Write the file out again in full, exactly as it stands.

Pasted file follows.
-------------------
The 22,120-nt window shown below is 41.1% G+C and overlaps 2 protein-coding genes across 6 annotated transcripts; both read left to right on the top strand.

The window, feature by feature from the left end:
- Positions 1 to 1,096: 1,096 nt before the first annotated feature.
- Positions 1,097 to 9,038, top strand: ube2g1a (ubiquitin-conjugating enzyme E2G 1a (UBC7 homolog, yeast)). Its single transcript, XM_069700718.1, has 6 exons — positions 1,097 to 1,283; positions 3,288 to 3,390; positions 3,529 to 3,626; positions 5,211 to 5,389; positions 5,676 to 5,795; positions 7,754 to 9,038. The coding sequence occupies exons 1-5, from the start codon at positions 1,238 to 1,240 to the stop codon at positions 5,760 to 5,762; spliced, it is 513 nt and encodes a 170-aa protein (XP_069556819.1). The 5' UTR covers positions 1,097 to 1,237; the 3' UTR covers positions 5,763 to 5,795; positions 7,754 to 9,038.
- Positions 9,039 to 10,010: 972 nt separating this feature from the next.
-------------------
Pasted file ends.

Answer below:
The 22,120-nt window shown below is 41.1% G+C and overlaps 2 protein-coding genes across 6 annotated transcripts; both read left to right on the top strand.

The window, feature by feature from the left end:
- Positions 1 to 1,096: 1,096 nt before the first annotated feature.
- Positions 1,097 to 9,038, top strand: ube2g1a (ubiquitin-conjugating enzyme E2G 1a (UBC7 homolog, yeast)). Its single transcript, XM_069700718.1, has 6 exons — positions 1,097 to 1,283; positions 3,288 to 3,390; positions 3,529 to 3,626; positions 5,211 to 5,389; positions 5,676 to 5,795; positions 7,754 to 9,038. The coding sequence occupies exons 1-5, from the start codon at positions 1,238 to 1,240 to the stop codon at positions 5,760 to 5,762; spliced, it is 513 nt and encodes a 170-aa protein (XP_069556819.1). The 5' UTR covers positions 1,097 to 1,237; the 3' UTR covers positions 5,763 to 5,795; positions 7,754 to 9,038.
- Positions 9,039 to 10,010: 972 nt separating this feature from the next.